Questions from Manoel felipe M de albuquerque from Brazil, asked on June 12, 2017


Dear Shihan Reynosa

Good morning, sir.
Please, excuse me by my interruption. I know you are very busy.
It is about randori.
In your last Brazil’s Seminar (2016) Bruno sensei ask you about techniques what work in randori: few techniques works in randori.
And you confirmed his opinion.

Sir, I don’t wanna to be offensive or disrespectful, but I’m confused myself.
If few aikido techniques work…

We train this way in order to build the bridge of understanding between the theory of the Dojo and the reality that we live in, where real violence and real criminals are not going to comply with what you want them to do.

You should only train in randori with your seniors that have gone through to the second kyu at the very least. Do not involve students below this rank, otherwise you are just putting them at risk and sometimes you are putting yourself at risk because they won’t understand if they get hurt and you will be wrong and then they will hurt you because they don’t quite get that this is still training and they are likely to come at you in a way that you are going to underestimate because you don’t want to hurt them. “Ai te no chikara awasu” You must find a level in your training where both partners benefit.

I don’t think you are doing anything wrong other than worrying too much about it. You are Shodan working towards Nidan and this understanding will come at the right time if you give it time. If anything, you want too much too soon…you (no offense) and 99% of everyone else that lives in our “fast food” society!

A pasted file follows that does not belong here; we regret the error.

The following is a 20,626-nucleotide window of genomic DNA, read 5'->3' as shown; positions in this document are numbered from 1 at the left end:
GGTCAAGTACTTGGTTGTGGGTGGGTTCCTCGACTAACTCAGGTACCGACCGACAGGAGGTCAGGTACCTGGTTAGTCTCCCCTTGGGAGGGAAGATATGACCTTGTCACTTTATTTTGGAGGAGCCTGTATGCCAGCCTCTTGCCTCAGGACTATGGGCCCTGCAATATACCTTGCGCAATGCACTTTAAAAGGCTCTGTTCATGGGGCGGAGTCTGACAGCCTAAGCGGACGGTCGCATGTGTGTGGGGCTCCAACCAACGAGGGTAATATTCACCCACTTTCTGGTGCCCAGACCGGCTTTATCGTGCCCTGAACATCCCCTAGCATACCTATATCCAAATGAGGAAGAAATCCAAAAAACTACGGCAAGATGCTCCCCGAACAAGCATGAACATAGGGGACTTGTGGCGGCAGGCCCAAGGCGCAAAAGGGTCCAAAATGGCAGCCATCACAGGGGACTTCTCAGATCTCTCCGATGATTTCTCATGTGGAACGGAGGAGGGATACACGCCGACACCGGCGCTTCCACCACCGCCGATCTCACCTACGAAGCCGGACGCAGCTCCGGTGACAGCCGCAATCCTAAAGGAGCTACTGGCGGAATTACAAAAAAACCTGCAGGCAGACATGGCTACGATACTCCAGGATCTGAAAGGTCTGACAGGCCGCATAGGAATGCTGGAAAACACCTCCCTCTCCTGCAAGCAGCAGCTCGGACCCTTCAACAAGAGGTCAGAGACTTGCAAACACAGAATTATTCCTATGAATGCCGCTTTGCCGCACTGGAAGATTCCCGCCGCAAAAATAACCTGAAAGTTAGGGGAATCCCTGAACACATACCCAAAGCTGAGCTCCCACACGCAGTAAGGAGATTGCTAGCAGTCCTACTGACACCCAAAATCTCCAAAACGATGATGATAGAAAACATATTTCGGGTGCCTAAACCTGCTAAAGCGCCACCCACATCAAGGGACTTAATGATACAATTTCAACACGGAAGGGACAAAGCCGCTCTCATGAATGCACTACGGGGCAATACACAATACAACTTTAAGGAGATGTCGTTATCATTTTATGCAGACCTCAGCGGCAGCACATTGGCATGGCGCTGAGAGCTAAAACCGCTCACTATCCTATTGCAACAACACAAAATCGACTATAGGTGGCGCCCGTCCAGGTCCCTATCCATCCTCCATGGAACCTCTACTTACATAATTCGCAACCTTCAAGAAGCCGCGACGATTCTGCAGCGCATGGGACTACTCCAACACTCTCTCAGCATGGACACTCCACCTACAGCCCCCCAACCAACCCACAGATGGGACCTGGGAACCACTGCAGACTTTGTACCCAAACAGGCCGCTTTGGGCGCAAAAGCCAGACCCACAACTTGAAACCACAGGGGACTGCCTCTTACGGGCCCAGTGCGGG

I think that is the way you need to train. If you cannot perform the technique correctly in slow motion (so to speak), what chance do you have in performing correctly in fast motion? That doesn’t make sense. People who go too fast too quickly, only learn how to do it wrong quickly and that is totally counter productive!

That is where “atemi” came from in the Aikido world. A well placed diversionary strike is very valuable, however focusing too much on the atemi tends to stop the flow of movement, which then becomes counter-productive to the flow of ki! And when your opponent stops, they tend to change their mind and then you have to change as well. This does not make sense in the world of Aiki.

No, it’s more like choreographed training, where everyone knows what he wants them to do and then they just do it. It’s not hypnosis, however as an uke of a great teacher, you never want to resist what they are doing. Your job is to be part of what he wants to do and then simply do your job and in most cases, that is falling the best way you can to make them look good. I don’t mean to be offensive by saying this, it’s just the way it is and as a student, you cannot question this. However, as a student you may not believe that this is real or effective, but in this case you should find a new teacher. 😉 

Ultimately this is why we have randori in the first place…to temper the ego and generate humility. The way most classical Aikidoka practice randori is to inflate their egos and make themselves look good. In the street, most of these same people would not be able to survive a real attack.

Thank you for the questions and I have sent your questions to Christian Foeller, our webmaster in Germany so that he might put my comments to you on my blog site so that others could benefit by my comments to you.  I hope to see again soon one day!